DuPont to focus on high-growth segments
DuPont's agriculture business for the first nine months of 2013 reported year-over-year revenue growth of more than 21% to $2.24 billion. This growth was due to higher corn-seeds and crop-protection sales, aided by its controlling interest in Pannar Seed. The company witnessed a healthy demand for its corn hybrid seeds and expects this strong growth in crop protection to continue next quarter, as the company is aggressively expanding its presence by launching a series of new products. To enhance its growth opportunities, DuPont has also collaborated with Deere & Co. (DE) through its subsidiary DuPont Pioneer.
This will provide an opportunity for DuPont to merge its Field360 software with Deere's Wireless Data Transfer software, helping farmers enhance productivity. DuPont Pioneer and Deere are expected to offer this service in 2014. This will allow DuPont to provide better solutions to farmers regarding seed variety, planting, and harvesting. This deal should also enable DuPont to monetize the huge opportunities available with it, as the company through its Field360 product offered seeding prescriptions to only 1.5 million acres, or 7.5%, of its total mapped area, which was around 20 million acres in 2012. The company charges $500 per farm for this service and plans to raise the subscription fee for this upgraded service next year. This means if DuPont can provide the seeding prescriptions to the remaining 92.5% of the total mapped area, it can significantly increase its top line.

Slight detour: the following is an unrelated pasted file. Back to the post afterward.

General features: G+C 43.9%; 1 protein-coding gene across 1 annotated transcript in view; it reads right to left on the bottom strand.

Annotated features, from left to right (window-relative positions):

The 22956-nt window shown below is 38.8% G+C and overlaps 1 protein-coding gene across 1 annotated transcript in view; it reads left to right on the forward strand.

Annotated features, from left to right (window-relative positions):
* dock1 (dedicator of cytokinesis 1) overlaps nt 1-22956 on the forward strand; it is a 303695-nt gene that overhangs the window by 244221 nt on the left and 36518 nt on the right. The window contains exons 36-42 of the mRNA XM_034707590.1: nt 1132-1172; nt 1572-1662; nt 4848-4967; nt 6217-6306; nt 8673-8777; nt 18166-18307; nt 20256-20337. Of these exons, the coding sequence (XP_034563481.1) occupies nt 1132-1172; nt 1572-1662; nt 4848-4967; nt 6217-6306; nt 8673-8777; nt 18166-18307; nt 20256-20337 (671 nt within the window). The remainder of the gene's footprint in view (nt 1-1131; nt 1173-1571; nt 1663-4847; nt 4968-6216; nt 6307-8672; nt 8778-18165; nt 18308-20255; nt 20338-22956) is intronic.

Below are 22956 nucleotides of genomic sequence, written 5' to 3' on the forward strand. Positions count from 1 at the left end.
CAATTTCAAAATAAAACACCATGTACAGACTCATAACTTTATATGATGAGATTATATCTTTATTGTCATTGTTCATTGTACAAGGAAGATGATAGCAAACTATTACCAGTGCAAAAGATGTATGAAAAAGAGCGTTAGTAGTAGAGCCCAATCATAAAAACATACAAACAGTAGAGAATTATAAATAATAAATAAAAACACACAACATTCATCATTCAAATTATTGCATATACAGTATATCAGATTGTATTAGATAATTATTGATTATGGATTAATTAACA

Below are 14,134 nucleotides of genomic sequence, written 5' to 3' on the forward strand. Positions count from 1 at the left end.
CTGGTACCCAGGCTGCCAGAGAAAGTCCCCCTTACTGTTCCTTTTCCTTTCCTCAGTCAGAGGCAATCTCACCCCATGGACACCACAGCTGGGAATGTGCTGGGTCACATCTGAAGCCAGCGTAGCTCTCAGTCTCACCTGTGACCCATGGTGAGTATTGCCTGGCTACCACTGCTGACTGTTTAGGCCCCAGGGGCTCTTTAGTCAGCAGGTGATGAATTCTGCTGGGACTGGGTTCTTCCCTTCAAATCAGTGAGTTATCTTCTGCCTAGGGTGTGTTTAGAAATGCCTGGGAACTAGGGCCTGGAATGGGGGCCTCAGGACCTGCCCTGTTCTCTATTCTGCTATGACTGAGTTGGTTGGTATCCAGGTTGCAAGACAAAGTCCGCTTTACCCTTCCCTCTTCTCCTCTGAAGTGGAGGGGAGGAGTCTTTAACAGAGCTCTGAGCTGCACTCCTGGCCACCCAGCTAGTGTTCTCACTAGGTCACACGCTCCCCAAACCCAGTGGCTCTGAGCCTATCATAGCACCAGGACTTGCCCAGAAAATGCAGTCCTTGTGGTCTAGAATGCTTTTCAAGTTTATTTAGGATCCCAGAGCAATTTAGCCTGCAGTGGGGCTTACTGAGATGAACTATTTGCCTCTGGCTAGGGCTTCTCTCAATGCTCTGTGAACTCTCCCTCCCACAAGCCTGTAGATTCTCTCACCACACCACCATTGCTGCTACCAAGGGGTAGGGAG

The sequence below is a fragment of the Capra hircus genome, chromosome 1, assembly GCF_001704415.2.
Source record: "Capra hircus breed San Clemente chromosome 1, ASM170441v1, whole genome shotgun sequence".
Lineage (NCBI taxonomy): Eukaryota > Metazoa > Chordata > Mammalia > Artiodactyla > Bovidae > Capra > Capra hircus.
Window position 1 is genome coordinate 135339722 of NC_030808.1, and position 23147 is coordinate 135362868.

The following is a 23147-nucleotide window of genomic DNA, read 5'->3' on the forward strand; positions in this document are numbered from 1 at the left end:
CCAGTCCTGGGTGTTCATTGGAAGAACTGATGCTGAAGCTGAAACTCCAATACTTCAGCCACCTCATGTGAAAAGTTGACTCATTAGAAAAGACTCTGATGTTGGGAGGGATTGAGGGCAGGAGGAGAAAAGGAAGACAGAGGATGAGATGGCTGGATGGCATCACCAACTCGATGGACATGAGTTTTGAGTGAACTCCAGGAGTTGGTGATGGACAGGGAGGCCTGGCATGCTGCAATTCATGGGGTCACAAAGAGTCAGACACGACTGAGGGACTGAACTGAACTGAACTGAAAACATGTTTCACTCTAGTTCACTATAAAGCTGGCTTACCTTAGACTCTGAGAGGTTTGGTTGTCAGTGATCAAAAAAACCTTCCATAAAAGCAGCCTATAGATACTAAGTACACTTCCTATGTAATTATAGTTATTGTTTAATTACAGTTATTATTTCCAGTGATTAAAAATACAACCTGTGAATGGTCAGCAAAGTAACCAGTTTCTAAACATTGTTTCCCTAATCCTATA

This deal will help DuPont to compete with Monsanto (MON), which acquired Climate Corporation to enhance its data science capabilities. Monsanto will leverage Climate Corporation's Climate Pro product, an advanced technology that provides information regarding weather conditions to farmers. This will enable farmers to limit crop-production loss due to bad weather and improve farm yield. With Climate Pro, farmers can enhance corn production by 30 to 50 bushels per acre. This will boost farmers' per-acre average profit by $100 for corn and $50 for soybeans. Further, the company will also combine Climate Pro with its precision planting services to expand its integrated farming systems, or IFS. For Climate Pro offerings the company will charge a fee of $15 per acre for corn fields and $7.5 per acre for soybean fields, and the merged service will be offered at a subscription fee of $25 per acre for corn fields and $17.5 per acre for Soybean fields. IFS also has an addressable market opportunity of around 400 million acres for corn, soybeans, and cotton, and by combining its products Monsanto will boost future earnings and enhance farm productivity.
DuPont is shifting its focus to high-growth businesses by divesting and spinning off low margin segments to enhance its growth prospects. Moreover, its collaboration with Deere will boost farm productivity and farm earnings, helping it to gain farmers' confidence in its services. This will in turn enhance its earning capabilities and strengthen its financial position. The company's strategy to enhance shareholder value by divesting its low-margin businesses will continue to maintain investor interest. I expect, with the company's strong growth prospects, investors will add this stock to their portfolio, with a long-term view.